Still from 'En route'. Courtesy Sue Heale

Still from En route. Courtesy Sue Healey

Paige Gordon, whose company Paige Gordon and Performance Group was also a significant force in Canberra in the 1990s, will speak at the festival. Her talk goes back to a moving work she made in Canberra called Shed. A place where men can dance. The reaction to Shed inspired Gordon’s current path of working with people across the community, and helping them to move and be moved by dance.

A new feature for the 2019 festival, which Lea anticipates will be a permanent feature of future BOLD festivals, is the BOLD lecture in honour of Janis Claxton. Claxton, who died last year, was an Australian who graduated from the Queensland University of Technology, and who went on to make an impact on the contemporary dance world in the United Kingdom and elsewhere in Europe and America. Lea explains:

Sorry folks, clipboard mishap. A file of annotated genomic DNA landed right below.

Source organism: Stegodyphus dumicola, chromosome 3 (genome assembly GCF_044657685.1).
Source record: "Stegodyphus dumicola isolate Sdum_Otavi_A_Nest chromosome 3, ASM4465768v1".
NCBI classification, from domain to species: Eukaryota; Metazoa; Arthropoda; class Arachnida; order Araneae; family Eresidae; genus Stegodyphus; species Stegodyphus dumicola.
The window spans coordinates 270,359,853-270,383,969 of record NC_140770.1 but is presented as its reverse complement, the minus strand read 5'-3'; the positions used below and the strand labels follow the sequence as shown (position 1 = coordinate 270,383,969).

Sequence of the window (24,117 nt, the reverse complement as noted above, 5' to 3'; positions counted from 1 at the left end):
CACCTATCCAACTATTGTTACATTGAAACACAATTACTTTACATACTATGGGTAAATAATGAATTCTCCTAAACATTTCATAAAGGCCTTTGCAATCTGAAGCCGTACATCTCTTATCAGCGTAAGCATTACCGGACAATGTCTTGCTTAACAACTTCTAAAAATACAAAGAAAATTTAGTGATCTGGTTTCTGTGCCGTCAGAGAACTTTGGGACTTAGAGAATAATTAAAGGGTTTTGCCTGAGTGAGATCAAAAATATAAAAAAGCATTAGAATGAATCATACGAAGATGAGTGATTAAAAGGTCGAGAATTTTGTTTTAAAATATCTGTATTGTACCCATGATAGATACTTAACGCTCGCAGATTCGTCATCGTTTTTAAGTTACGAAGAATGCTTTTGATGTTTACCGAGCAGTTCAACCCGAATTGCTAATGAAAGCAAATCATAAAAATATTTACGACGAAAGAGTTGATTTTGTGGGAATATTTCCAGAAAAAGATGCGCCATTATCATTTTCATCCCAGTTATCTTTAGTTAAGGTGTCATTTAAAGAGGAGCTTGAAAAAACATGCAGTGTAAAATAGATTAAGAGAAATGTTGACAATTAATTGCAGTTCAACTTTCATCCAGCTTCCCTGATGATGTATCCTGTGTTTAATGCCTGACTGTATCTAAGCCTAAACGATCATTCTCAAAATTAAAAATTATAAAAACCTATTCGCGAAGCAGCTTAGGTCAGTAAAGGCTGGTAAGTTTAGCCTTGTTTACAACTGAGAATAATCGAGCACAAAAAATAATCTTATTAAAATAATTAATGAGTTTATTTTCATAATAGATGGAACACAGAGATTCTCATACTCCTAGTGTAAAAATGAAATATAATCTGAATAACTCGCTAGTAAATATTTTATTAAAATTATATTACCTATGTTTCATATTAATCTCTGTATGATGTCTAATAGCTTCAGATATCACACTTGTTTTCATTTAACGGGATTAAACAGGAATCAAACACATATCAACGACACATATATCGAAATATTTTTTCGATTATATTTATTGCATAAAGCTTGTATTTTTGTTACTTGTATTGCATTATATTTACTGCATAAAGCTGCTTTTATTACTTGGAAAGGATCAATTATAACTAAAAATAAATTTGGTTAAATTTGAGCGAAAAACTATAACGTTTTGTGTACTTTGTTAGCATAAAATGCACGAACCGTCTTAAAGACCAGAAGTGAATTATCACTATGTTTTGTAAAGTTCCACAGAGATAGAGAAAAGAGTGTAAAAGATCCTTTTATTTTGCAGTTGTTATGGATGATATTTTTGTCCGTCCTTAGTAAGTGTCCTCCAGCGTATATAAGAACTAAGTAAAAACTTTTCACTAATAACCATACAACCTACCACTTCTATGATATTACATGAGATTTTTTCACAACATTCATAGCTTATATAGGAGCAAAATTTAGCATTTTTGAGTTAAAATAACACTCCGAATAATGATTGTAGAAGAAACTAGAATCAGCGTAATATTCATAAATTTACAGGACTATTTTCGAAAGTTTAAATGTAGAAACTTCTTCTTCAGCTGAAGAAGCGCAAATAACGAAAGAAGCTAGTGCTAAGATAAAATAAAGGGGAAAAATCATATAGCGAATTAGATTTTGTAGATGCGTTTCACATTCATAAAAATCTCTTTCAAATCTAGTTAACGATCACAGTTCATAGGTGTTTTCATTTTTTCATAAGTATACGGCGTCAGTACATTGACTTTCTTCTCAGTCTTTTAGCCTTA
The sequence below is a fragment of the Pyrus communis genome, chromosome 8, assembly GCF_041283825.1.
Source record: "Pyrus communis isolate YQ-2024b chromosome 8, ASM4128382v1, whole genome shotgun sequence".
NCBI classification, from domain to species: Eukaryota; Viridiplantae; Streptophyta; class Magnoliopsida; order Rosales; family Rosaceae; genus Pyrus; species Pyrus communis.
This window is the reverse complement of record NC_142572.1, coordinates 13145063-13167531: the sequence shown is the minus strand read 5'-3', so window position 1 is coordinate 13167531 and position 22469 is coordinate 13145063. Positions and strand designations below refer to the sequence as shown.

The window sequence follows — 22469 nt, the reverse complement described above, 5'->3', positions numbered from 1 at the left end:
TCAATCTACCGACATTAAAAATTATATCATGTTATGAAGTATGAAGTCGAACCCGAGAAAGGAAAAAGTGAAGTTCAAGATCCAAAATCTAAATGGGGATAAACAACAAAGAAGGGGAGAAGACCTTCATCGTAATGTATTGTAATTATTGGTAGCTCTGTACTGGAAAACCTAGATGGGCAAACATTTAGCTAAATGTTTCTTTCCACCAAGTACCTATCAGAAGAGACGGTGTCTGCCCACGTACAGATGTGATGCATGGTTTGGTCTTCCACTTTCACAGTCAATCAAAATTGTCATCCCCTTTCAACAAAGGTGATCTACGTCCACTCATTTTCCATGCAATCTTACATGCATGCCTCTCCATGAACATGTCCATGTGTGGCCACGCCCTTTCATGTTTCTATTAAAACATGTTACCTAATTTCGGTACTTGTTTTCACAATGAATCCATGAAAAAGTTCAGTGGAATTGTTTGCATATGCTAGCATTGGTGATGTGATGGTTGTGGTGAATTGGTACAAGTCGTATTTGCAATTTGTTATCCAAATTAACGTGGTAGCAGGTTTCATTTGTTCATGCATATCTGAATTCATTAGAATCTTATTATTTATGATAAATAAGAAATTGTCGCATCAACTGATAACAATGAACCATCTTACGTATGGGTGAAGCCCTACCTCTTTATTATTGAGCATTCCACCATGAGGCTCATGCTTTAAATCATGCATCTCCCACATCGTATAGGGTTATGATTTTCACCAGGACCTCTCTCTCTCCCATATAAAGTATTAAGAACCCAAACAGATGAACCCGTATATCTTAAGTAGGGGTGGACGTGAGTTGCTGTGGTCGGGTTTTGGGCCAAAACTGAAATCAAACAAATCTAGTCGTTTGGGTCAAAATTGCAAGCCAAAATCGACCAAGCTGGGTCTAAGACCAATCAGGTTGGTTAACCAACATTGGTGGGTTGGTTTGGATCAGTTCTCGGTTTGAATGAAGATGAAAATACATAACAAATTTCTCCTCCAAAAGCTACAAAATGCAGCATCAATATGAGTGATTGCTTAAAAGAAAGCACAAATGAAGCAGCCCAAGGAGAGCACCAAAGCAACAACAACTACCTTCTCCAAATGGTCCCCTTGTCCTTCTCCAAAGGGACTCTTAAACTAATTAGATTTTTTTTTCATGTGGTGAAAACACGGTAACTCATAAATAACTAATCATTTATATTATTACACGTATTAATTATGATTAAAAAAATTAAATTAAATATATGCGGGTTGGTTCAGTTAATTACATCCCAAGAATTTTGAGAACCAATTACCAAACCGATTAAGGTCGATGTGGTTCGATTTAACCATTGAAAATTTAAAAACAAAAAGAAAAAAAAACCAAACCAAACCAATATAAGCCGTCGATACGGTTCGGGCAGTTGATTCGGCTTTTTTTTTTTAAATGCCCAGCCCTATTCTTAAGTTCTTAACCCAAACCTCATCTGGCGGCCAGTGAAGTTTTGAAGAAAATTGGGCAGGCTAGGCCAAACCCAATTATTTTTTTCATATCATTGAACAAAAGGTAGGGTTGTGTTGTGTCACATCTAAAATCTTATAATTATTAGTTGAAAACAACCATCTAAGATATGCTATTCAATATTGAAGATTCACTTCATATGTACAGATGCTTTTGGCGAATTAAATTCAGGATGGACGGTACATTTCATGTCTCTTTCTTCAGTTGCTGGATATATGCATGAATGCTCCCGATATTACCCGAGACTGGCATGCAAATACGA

She was a feisty woman. I first saw her work in the 1990s and was impressed by the way she was promoting gender equality and working in non-traditional spaces. She contacted me just before she died and I was moved that she had done that. She was a bold artist and I wanted to honour her.

This year the BOLD lecture will be delivered by Claire Hicks, director of Critical Path the Sydney-based organisation fostering choreographic research and development. Other keynote speakers for 2019 are Karen Gallagher, Padma Menon and Marilyn Miller.